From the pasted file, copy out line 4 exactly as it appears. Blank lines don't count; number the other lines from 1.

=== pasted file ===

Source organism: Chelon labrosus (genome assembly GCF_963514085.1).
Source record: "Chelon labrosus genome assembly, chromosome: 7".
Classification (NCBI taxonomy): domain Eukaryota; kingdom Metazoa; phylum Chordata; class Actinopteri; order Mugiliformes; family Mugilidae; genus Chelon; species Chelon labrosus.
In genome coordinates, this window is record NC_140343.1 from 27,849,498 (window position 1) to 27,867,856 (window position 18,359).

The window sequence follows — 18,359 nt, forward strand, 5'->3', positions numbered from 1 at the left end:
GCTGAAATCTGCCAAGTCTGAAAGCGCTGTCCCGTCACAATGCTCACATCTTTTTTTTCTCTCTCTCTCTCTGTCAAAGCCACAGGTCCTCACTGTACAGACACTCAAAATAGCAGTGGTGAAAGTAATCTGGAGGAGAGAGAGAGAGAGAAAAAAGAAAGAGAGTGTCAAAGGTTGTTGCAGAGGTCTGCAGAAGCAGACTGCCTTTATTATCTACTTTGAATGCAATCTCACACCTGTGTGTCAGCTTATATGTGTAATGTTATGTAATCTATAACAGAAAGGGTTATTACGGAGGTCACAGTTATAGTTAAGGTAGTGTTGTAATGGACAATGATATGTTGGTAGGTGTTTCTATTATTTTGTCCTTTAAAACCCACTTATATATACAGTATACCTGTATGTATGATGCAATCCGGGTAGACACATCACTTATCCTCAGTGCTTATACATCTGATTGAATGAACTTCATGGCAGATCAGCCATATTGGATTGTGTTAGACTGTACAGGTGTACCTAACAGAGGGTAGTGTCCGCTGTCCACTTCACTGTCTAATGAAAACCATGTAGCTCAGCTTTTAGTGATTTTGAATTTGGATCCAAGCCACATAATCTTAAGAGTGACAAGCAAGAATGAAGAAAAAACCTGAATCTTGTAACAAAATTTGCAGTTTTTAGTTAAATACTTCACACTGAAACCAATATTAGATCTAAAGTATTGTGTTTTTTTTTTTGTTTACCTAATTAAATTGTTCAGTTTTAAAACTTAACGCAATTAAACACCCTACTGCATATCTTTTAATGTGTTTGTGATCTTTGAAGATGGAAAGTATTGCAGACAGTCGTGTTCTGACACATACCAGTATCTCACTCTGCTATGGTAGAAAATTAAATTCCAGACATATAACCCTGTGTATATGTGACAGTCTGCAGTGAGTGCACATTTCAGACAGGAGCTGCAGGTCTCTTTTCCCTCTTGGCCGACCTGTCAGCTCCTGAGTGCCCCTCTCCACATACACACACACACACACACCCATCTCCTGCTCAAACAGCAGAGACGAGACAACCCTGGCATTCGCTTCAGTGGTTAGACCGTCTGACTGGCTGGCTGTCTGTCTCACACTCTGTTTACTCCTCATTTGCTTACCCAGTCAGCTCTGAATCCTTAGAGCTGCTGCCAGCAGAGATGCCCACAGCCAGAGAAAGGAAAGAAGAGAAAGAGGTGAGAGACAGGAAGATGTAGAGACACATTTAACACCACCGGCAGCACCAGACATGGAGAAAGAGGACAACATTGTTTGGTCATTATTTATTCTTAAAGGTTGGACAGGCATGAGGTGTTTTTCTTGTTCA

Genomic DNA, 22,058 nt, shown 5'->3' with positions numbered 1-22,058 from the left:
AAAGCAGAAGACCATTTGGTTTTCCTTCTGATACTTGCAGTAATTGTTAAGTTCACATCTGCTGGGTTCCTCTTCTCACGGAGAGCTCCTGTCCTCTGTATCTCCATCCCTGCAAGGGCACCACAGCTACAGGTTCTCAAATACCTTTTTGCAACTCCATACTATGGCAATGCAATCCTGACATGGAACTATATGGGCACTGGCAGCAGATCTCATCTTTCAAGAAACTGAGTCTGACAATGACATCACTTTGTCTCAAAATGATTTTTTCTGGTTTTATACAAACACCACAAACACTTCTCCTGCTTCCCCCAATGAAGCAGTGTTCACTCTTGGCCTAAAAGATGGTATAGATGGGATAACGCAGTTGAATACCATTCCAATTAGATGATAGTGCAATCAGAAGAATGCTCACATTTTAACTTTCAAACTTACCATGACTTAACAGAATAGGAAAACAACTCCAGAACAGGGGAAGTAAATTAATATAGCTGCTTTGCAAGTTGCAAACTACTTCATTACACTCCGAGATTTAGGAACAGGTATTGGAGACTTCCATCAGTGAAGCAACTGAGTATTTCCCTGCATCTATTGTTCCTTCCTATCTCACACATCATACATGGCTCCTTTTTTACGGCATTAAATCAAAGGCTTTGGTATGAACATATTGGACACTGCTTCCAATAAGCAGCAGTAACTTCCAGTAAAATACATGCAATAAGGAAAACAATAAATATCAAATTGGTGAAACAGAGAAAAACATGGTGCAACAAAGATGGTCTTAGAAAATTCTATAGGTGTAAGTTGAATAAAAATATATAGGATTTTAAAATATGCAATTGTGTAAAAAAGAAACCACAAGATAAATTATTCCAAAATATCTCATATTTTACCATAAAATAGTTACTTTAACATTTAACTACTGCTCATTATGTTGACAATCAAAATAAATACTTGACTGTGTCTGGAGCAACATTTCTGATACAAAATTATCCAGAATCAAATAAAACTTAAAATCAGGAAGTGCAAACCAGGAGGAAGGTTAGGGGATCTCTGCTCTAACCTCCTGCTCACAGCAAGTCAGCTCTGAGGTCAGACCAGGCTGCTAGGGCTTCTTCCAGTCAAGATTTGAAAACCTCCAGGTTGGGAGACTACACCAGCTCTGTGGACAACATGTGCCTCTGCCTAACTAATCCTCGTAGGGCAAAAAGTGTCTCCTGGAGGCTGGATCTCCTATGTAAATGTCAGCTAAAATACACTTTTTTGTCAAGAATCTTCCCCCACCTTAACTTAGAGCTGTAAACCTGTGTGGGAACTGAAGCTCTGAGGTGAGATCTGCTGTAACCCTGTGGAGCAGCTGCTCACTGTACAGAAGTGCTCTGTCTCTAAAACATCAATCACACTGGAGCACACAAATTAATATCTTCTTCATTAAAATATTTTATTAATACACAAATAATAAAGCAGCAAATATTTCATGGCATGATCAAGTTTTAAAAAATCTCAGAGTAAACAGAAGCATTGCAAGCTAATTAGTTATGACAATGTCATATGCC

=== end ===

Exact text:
In genome coordinates, this window is record NC_140343.1 from 27,849,498 (window position 1) to 27,867,856 (window position 18,359).